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Mercedes Codes P0170 P0173

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Mercedes-Benz owners may notice the check engine light plus P0170 and P0173 codes.  In theory, these two codes mean that the fuel mixture is too rich or too lean. Most of the time these Mercedes-Benz fault codes are caused by a defective Mercedes Mass Air Flow Sensor (MAF) sensor. You can try cleaning the sensor but that doesn’t always work. It is best to replace the sensor.  If the codes remain it is possible you have a vacuum leak.

  • P0170 – Fuel Trim Malfunction Bank 1
  • P0173 – Fuel Trim Malfunction Bank 2
These codes can be misleading because if a mechanic goes by the book he may not suspect the problem to be the MAF sensor. This issue can affect any Mercedes-Benz model including C, E, S, ML, GL, CLK, GLK, SLK, GLE classes. Other codes that you may get are P0130, P0135. If you clear the P0170 and P0173 without fixing the underlying problem those two codes will return in a couple of days.

Symptoms

  • Check Engine Light On
  • P0170 and P0173 Codes
  • Car stuttering
  • CEL may come on for a few day, then turns off
  • Rough idle
  • Car shakes, running rough
  • Hesitation during acceleration

Under certain circumstances such as vacuum leaks, the car may run fine even if the CEL light is on and P0173/P0170 are present.

P0170 and P0173 Code Causes

  1. The most common cause of P0170 and P0173 on a Mercedes-Benz is a defective mass-airflow sensor. The MAF sensor gets dirty over time triggering the CEL and the two codes. If you are using an air filter such as K&N, you may be contributing to this problem because these filters allow larger particles to pass and also have oil that can coat the MAF sensor. Replacing the MAF sensor at the dealer can cost between $350-$500. Replacing the MAF sensor yourself will cost you under $100. Replacing the MAF sensor is easy and can be found here.
  2. Vacum leaks near the o-ring of the fuel injectors.
  3. Vacuum leak at the brake booster line.
  4. Cracked PCV hose or loose PCV valve.
  5. Fuel Supply Issue. If you have issues during a cold start, it is more likely a fuel related issue.

Misdiagnosis

mercedes p0170 p0173If you troubleshoot this issue based on the two codes, a mechanic can misdiagnose the problem. In fact, these two codes are often misdiagnosed. Common misdiagnosis includes bad Oxygen sensors or worn spark plugs. These items are unlikely to fix the P0170/P0173 codes. Always clean or replace the MAF sensor first.

How to Fix P0170 and P0173 on a Mercedes

  1. First, clean the Mass Air Flow (MAF) sensor.  You will need MAF Sensor Cleaner to spray on the sensor. Mechanics or the dealer are unlikely to perform the cleaning procedure so you will have to try this yourself. Cleaning may not always work.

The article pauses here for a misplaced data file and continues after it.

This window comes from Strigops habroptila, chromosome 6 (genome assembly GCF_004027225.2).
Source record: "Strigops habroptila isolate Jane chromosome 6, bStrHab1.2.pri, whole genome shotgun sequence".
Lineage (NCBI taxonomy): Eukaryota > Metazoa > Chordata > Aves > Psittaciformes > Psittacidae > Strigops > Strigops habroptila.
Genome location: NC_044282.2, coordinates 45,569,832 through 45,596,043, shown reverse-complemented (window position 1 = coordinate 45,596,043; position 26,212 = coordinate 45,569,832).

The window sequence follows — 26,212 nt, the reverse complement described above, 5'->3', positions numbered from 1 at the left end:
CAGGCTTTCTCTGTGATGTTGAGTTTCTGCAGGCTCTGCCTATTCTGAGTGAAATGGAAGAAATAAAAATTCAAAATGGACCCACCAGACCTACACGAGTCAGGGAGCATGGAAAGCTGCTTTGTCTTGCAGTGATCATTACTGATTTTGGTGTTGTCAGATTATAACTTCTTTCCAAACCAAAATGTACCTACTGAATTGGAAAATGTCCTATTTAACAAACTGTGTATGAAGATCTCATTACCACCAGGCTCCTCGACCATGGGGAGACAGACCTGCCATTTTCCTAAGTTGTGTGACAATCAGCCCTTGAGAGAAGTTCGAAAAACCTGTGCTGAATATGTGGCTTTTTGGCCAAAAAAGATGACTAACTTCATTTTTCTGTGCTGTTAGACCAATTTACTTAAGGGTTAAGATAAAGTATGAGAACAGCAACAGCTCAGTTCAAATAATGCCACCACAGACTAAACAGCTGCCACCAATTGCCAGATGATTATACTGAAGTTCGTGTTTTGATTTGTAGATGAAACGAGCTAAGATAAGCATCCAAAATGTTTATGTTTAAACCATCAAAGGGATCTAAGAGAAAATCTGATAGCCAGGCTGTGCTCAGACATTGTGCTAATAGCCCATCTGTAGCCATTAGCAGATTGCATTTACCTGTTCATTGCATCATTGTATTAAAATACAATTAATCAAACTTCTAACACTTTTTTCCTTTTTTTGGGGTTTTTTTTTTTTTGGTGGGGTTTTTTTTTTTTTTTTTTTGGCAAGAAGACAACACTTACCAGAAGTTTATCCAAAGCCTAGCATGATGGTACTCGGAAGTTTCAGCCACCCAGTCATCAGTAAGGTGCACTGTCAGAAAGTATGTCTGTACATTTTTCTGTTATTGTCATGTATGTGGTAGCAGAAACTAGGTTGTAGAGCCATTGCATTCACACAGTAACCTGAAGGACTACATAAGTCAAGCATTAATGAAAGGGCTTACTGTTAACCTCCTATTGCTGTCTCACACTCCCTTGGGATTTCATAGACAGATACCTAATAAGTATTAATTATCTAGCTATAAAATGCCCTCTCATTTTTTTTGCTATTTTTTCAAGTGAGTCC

1. Remove the mass air flow sensor.
    2. Spray MAF sensor cleaner on the plate inside. Avoid touching the sensor with an object. Only spray sensor cleaner.
  2. If cleaning does not fix the problem, replace the MAF sensor. The sensor is very easy to replace. Make sure to get a set of secure torx bits. A Secure Torx bit set can be purchased online and is inexpensive. Ideally, you should install anOEM Mercedes Bosch MAF Sensor because aftermarket sensors don’t work or last very long. If P0170 and P0173 were caused by a bad MAF sensor and you replaced the sensor, the CEL should turn off in a couple of days. Even if you don’t clear the codes. If the fault codes are caused by a vacuum leak, the CEL will stay on or return.
  3. Check Fuel Filter
  4. Check Ful Pump, Fuel Pressure, Fuel Pump Relay
  5. Get an expert to look at your short trim and long trim fuel readings.

Replaced MAF sensor but P0170 P0173 are still on

If the CEL stays on after you replace the MAF there is a good chance there is a vacuum leak somewhere. You will need to check for vacuum leaks. In one case, a ML-Class we worked on had a vacuum leak by the brake booster. The vacuum helps to add pressure to the brake system. Vacuum on one side of the brake booster diaphragm pulls the brake cylinder when you press the brakes. When there is a crack on the diaphragm or the O-rings of the brake booster, you will hear air hissing sound near the brake pedal. Air is being pulled into the engine and is not being measured by the MAF sensor triggering the P0170 P0173 fault codes.

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Of course, the vacuum leak doesn’t have to be at the brake booster, it can be in any of the vacuum lines attached to the intake manifold.

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